All parts of a plant need nitrogen for growth—the roots, leaves, stems, flowers and fruits. Nitrogen gives plants their green color and is needed to form protein. A lack of nitrogen causes the lower leaves to turn yellow and the whole plant to turn pale green. On the other hand, too much nitrogen kills plants.
Phosphorus is needed for cell division and to help form roots, flowers and fruit. Phosphorus deficiency causes stunted growth and poor flowering and fruiting.
Plants need potassium for many of the chemical processes that allow them to live and grow. A potassium shortage shows up in various ways, but stunted growth and yellowish lower leaves are common symptoms in many plants.
Important. Feed the Roots
You can feed the roots of your plants by applying manure and compost during planting and before the growing season to build up the nutrients in your soil.
Also, when your plants are well established, you can add fertilizer to the base of the plants to add necessary nutrients to the plants.
Feed the Foliage
It is essential to make sure you feed the foliage of your plants too. Plants can absorb eight to twenty times more nutrients through their foliage than through the roots. Which is why it is a good idea to apply liquid fertilizer to your plants from time to time.
Also, liquid fertilizer can increase your harvest drastically, if applied at the right times. It is a good idea to spray your plants when transplanting, when they’re blooming, and after the first fruits begin appearing.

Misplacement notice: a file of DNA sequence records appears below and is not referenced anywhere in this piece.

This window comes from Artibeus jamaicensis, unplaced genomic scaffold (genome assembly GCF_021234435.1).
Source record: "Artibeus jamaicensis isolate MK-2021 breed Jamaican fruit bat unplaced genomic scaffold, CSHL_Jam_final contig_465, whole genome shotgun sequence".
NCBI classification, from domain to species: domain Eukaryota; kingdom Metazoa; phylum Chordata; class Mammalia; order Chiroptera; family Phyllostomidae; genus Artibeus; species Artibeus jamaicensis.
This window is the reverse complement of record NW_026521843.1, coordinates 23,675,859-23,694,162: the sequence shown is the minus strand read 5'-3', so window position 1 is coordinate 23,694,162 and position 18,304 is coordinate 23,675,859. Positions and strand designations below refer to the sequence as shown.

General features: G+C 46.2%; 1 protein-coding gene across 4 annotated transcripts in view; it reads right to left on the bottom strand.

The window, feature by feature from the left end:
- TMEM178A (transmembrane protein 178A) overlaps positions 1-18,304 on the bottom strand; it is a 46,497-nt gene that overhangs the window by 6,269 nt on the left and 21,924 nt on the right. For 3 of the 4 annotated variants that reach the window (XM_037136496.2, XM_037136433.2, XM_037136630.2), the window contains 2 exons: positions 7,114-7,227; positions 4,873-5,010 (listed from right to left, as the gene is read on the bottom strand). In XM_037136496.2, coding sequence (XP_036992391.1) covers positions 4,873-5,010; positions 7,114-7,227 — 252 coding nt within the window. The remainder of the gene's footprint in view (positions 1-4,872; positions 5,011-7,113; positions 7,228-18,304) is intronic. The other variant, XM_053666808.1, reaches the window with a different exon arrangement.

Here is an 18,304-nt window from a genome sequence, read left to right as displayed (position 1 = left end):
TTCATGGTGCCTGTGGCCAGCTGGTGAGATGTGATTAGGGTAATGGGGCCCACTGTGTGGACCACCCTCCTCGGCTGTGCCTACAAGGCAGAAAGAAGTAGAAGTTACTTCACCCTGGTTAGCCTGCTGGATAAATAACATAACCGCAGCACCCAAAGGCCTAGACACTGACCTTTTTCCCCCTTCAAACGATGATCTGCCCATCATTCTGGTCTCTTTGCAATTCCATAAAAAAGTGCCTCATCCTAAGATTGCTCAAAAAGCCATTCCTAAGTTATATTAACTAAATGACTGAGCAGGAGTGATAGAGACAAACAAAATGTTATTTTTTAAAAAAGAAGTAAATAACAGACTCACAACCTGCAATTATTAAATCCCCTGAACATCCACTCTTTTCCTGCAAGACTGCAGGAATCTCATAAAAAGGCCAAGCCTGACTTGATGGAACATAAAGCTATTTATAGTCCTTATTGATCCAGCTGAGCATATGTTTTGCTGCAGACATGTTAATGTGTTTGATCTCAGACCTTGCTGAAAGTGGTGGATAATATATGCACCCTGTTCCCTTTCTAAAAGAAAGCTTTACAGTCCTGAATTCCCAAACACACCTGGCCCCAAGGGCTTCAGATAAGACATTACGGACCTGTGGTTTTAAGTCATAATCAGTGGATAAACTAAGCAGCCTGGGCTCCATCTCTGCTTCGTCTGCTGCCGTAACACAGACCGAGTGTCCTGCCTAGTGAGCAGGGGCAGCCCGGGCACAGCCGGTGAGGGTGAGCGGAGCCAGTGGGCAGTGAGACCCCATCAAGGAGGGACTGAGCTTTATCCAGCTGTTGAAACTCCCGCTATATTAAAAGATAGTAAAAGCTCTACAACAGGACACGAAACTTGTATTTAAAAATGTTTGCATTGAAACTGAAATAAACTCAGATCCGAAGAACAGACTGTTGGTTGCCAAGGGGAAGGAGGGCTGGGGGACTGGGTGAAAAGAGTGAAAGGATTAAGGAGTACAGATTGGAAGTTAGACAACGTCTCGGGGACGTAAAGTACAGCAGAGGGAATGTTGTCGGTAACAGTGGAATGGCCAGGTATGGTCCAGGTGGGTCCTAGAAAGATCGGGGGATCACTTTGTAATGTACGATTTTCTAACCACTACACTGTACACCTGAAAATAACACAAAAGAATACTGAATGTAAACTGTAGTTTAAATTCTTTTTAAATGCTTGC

However, check the list of what type of feeder the plant is because you may not need to fertilize quite as much for some varieties.
Check Your Soil and pH
Finally, you need to check your soil and find if there are any deficiencies. If there are, you’ll need to add a balanced fertilizer and whatever nutrients the soil is deficient in. Also, check the pH of the soil because if the soil is not balanced, the plant won’t be able to absorb nutrients. Most plants prefer a pH balance of 6.0-7.0.
Well, you are now fully in the know about fertilizing your plants. If you feed your plants at key times, you should be fine.
However, if your plants begin to look weepy it might be a sign they are in need of nutrients. Plants have a way of letting you know when they are in need.
Too many people overlook the importance of fertilizing indoor plants. However, proper feedings are essential to grow healthy, beautiful plants.
Houseplants wilt when they need water. Their leaves grow pale and lanky when they aren’t getting enough sunlight. When the humidity is too low, they turn crispy; when it’s too high, they may develop rot. But, knowing when your houseplants need to be fertilized is far trickier. There’s no clear signal from your plant that shouts “Hey, it’s time to feed me!”, other than perhaps slowed or stagnant growth, which for many houseplant parents, is barely noticed. So, instead of waiting for a signal from the plant, you’ll have to take matters into your own hands and use houseplant fertilizer on a schedule that’s based on their growing cycle.
Each specific houseplant has slightly different needs when it comes to houseplant fertilizer amounts and frequency, but there’s no need to overly complicate the process. Yes, you could study up on each individual houseplant species you care for, determining its specific nutritional needs, but the truth is that the vast majority of common houseplants have fertilizer requirements that are similar enough that treating them in a singular way is more than enough to satisfy their nutritional needs. Some houseplants are heavier feeders than others, it’s true.
Start fertilizing houseplants about 8 weeks before the last expected spring frost. This is when the days begin to lengthen noticeably and houseplants shift from a semi-dormant state into a period of active growth.